‘The Book of Mormon’: Irreverent and profane, but still funny after all these years

Tony Award-winning musical, with its R-rated content, is making its fourth visit to San Diego since the first touring production came through in 2014


This week, the ever-irreverent musical “The Book of Mormon” marks its fourth visit to the San Diego Civic Theatre in five years.

I wondered, on seeing it for the fourth time, if its ear-scouring language would still shock; if its Mormon hell scene would still feel as wildly bizarre; and if its near-constant stream of tear-inducing jokes has stood the test of time. Judging by Wednesday’s performance of the touring production in town through Sunday, not only has the show held up, its latest cast is bringing a fresh energy and passion to the show.

Written by “South Park” co-creators Trey Parker and Matt Stone and “Avenue Q” songwriter Robert Lopez, “The Book of Mormon” pokes fun at the institution of the Mormon Church, but not its people. The church’s origination story is continuously skewered in amusing re-creations featuring a cartoonish Jesus (in a light-up costume) and Joseph Smith (with Day-Glo blond wig and spray tan), as well as the church’s moral rigidity, “turn it off” position on homosexuality and belated acceptance of black members.

But the Mormon missionaries themselves are multidimensional human characters who are faithful, good-natured and driven to do their duty. It’s actually surprisingly heartwarming for a show with more uses of the F, C and other curse words than I’ve ever heard onstage.

Leading the cast is exceptional Canadian actor Liam Tobin as Elder Kevin Price, the fiercely driven Salt Lake City-raised missionary whose faith and spirit are shaken when he’s sent to save souls in AIDS- and crime-infested Uganda rather than his dream city of Orlando. Tobin plays the role with a missionary zeal so ebullient, it practically explodes out of his tightly coiled body, bulging eyes and twisted lips.

As his truth-challenged missionary partner Elder Arnold Cunningham, Jordan Matthew Brown makes a hilarious transition from childish nerd to Bono-style rock star when he becomes the unlikely star of the duo’s Ugandan recruiting mission.

And Alyah Chanelle Scott is a sweet, angelic performer with a powerful singing voice as Nabulungi, the Ugandan teen who is the first to be converted by Elder Cunningham in the hilarious double entendre-laden song “Baptize Me.”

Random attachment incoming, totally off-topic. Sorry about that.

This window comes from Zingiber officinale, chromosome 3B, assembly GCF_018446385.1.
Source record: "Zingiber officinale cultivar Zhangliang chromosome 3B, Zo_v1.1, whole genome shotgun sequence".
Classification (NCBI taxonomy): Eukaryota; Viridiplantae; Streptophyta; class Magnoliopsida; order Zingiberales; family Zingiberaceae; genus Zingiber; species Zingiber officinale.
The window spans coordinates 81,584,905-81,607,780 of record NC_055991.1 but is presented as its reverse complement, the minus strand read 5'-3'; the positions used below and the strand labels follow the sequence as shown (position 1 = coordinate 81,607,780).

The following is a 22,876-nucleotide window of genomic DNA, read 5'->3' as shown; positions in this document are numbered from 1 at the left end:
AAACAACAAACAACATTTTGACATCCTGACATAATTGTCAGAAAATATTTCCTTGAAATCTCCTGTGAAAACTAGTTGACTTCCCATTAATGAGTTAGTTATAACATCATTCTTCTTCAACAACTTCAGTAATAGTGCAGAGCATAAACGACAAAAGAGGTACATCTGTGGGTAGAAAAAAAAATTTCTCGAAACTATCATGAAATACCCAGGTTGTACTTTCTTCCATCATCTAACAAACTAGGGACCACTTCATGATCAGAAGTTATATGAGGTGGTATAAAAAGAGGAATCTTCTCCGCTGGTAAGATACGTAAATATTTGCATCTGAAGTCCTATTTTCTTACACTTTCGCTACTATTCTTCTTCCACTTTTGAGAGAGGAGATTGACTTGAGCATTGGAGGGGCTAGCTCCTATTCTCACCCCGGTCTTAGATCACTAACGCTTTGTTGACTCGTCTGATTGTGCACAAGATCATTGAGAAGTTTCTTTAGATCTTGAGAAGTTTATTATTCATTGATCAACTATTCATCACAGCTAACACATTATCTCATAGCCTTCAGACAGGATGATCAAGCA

Other tour standouts are Andy Huntington Jones as gotta-dance Elder McKinley, the Ugandan mission leader having trouble turning off his gay thoughts; Jacques C. Smith as Nabulungi’s kind father, Mafala; Ron Bohmer in a number of Mormon leader roles; and Corey Jones as the murderous Ugandan warlord general with the unrepeatable name.

“The Book of Mormon” is one of those rare musicals with no weak spots or forgettable songs. Choreographed and co-directed by San Diego-bred Casey Nicholaw, its dance scenes remain the most clever and eye-popping I’ve seen in the past decade. This show looks as tight and bright as it did in 2014 and its still attracting nightly sellouts.

Over the years, the Mormon Church has taken an “if you can’t beat it, join it” attitude with the musical. It has occasionally bought ads in the printed program (“you’ve seen the musical ... now read the book!”) and sent members to hand out free copies of the real Book of Mormon to ticket-buyers. Practicing Mormons are discouraged from attending the show, but I was seated near three men Wednesday who grew up Mormon and knew the script and score by heart.

“The Book of Mormon” isn’t for everyone. It’s R-rated and profane. But it is the funniest musical I’ve ever seen. And even after four viewings, I haven’t changed my mind.

“The Book of Mormon”

When: 7:30 p.m. today. 8 p.m. Friday. 2 and 8 p.m. Saturday. 1 and 6:30 p.m. Sunday.

Where: San Diego Civic Theatre, 1100 Third Ave., downtown San Diego

Tickets: $36.50 and up

Phone: (800) 653-8000